Dejan Kajic is one of those fighters where simply glancing at his record doesn’t paint a complete picture of who he is at this point in his professional career.
A dozen years after making his debut at Armageddon Fighting Championship 3, the 36-year-old carries a 12-7-2 record into his clash with Kyran Cameron on Friday night at Battlefield Fight League 67. What that mark doesn’t show is that the Vancouver-based veteran enters as the reigning BFL super welterweight (175 pounds) titleholder, a former BFL middleweight champion, and riding a four-fight winning streak, with each of those victories coming in by way of stoppage, three of them in the first round.
“I’ll be honest with you,” began Kajic, who missed out on an opportunity to compete last February when his opponent encountered travel issues before Battlefield was forced to postpone its plans due to the global coronavirus pandemic. “When I lost that fight (against Menad Abella) where I was 8-6-2 going into that fight, I felt like I won and it broke my heart.
“I went up to the hotel room after losing that fight and that was the first time in a long time that I cried,” continued the Bosnian-born veteran. “I gave myself 24 hours to feel sorry for myself and when I woke up after that, I said, ‘You’re better than this.’ I started taking everything more seriously, putting emphasis on the small little battles, and changed my mindset, my approach to the game.
“I started surrounding myself with much better guys and it all made a huge difference.”
Though he owns and operates his own gym, Universal MMA in North Vancouver, Kajic has made a point of training with some of the best fighters and teams throughout the Lower Mainland, as well as venturing abroad.
A quick scan of his Instagram profile highlights sessions at Checkmat Vancouver, Revolution Mixed Martial Arts, and The Sound — local proving grounds that have produced many of the top fighters from the region and several competitors that have graduated to the highest levels in the sport.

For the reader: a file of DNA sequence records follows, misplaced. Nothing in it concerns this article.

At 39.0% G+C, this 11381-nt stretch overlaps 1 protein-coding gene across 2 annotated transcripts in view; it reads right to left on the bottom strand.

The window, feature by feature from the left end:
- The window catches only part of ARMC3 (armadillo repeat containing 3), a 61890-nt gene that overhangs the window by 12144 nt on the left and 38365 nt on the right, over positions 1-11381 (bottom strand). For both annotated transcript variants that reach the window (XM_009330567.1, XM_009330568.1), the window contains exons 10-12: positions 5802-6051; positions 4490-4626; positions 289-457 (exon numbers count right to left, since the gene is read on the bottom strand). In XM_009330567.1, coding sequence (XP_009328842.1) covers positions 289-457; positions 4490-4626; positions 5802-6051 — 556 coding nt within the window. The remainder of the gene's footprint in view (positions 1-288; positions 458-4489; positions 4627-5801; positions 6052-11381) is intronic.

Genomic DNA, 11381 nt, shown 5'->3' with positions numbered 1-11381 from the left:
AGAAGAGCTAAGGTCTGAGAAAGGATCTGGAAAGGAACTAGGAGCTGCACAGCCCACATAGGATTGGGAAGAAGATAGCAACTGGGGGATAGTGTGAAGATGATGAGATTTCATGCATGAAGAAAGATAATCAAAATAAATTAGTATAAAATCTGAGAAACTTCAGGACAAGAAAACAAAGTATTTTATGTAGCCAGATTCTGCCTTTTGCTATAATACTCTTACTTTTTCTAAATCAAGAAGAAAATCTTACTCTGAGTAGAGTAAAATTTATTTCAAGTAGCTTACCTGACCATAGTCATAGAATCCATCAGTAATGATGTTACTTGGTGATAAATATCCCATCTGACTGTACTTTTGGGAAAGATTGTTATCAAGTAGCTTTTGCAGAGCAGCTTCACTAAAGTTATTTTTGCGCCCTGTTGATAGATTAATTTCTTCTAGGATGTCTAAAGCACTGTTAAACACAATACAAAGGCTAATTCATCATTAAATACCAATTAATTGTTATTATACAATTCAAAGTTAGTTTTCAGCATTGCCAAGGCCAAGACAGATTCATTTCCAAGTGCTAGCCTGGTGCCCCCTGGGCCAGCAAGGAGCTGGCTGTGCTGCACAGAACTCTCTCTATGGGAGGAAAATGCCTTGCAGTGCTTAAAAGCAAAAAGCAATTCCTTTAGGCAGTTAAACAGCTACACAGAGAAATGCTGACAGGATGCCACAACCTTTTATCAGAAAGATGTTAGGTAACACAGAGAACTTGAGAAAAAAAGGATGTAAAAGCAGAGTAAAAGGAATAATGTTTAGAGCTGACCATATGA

There are also photos from trips to American Top Team, to Syndicate MMA in Las Vegas, and AKA Thailand, all of which have combined to help Kajic reach the precipice of being the next Battlefield Fight League standout to matriculate to the UFC Octagon.
“Perspective is everything, so traveling the world, rubbing elbows with the royalty of MMA, and expanding your horizons reinforces that the things I’m doing are correct,” he began. “When I go to different gyms and they’re doing the same things that I’m doing, that puts me on a good track.
“When you’re a young guy, there is a little insecurity, a little bit of being unsure, and as a result, you’re not as open-minded. It’s through losses and adversity that you start to reflect on your choices and the people you’re around.
“Everyone that is successful has the same mindset, the same approach and you see that recipe for success, whatever industry they’re in, so I just try to learn more from the people that have accomplished more than me,” he added. “I try to sit there and pick their brain, take in as much info as I can about life choices, training choices.”